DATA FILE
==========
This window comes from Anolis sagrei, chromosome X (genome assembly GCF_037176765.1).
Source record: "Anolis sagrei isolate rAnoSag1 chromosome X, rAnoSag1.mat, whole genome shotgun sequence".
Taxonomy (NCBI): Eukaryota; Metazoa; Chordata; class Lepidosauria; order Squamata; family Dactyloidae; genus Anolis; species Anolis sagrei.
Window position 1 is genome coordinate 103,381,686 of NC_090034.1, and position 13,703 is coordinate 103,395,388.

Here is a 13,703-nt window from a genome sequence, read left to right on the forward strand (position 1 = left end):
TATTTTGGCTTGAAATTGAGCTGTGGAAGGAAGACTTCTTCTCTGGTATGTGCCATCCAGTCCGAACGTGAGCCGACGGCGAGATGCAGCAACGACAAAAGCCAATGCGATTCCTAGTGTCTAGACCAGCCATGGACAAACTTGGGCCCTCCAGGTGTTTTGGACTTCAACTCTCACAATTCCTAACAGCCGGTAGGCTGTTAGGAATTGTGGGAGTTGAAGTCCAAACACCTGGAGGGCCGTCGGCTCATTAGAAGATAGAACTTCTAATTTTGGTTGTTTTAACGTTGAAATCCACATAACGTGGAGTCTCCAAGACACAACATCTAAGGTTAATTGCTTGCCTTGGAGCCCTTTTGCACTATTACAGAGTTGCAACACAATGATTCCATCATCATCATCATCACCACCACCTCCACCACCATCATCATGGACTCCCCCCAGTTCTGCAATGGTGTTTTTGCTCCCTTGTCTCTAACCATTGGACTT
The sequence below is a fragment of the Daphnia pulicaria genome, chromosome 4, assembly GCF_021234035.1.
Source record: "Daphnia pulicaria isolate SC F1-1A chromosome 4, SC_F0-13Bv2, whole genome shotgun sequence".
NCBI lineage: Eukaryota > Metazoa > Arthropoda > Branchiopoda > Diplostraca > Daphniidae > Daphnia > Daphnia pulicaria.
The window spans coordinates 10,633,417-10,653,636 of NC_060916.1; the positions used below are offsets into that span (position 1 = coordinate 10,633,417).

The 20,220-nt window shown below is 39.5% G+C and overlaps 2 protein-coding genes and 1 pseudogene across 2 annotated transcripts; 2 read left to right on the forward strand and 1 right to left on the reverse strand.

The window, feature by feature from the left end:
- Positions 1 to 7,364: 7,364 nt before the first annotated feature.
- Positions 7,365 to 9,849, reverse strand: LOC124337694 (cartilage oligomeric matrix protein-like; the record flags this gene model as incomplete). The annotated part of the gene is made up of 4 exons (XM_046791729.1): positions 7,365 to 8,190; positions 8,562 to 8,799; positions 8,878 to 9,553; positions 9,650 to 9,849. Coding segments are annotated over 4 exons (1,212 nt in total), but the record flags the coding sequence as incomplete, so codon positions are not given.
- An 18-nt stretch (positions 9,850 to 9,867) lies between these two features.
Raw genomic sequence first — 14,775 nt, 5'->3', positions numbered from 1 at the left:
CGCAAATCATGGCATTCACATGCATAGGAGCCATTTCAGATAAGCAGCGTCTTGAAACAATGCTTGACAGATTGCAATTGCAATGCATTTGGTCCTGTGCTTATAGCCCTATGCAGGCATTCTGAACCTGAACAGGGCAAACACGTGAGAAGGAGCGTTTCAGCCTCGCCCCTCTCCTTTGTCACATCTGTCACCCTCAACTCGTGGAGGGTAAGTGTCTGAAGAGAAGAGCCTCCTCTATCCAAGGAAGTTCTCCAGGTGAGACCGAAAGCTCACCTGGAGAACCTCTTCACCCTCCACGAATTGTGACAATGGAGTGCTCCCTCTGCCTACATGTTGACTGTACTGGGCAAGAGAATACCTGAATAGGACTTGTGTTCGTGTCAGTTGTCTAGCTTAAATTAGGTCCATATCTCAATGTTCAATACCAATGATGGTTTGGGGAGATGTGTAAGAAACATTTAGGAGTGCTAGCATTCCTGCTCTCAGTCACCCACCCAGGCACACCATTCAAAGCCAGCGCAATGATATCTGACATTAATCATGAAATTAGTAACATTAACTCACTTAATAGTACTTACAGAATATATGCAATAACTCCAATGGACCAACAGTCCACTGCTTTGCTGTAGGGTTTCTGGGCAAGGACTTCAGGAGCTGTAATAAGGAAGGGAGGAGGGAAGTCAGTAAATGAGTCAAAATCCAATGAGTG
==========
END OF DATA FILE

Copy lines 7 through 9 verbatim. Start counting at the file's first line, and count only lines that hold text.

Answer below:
The sequence below is a fragment of the Daphnia pulicaria genome, chromosome 4, assembly GCF_021234035.1.
Source record: "Daphnia pulicaria isolate SC F1-1A chromosome 4, SC_F0-13Bv2, whole genome shotgun sequence".
NCBI lineage: Eukaryota > Metazoa > Arthropoda > Branchiopoda > Diplostraca > Daphniidae > Daphnia > Daphnia pulicaria.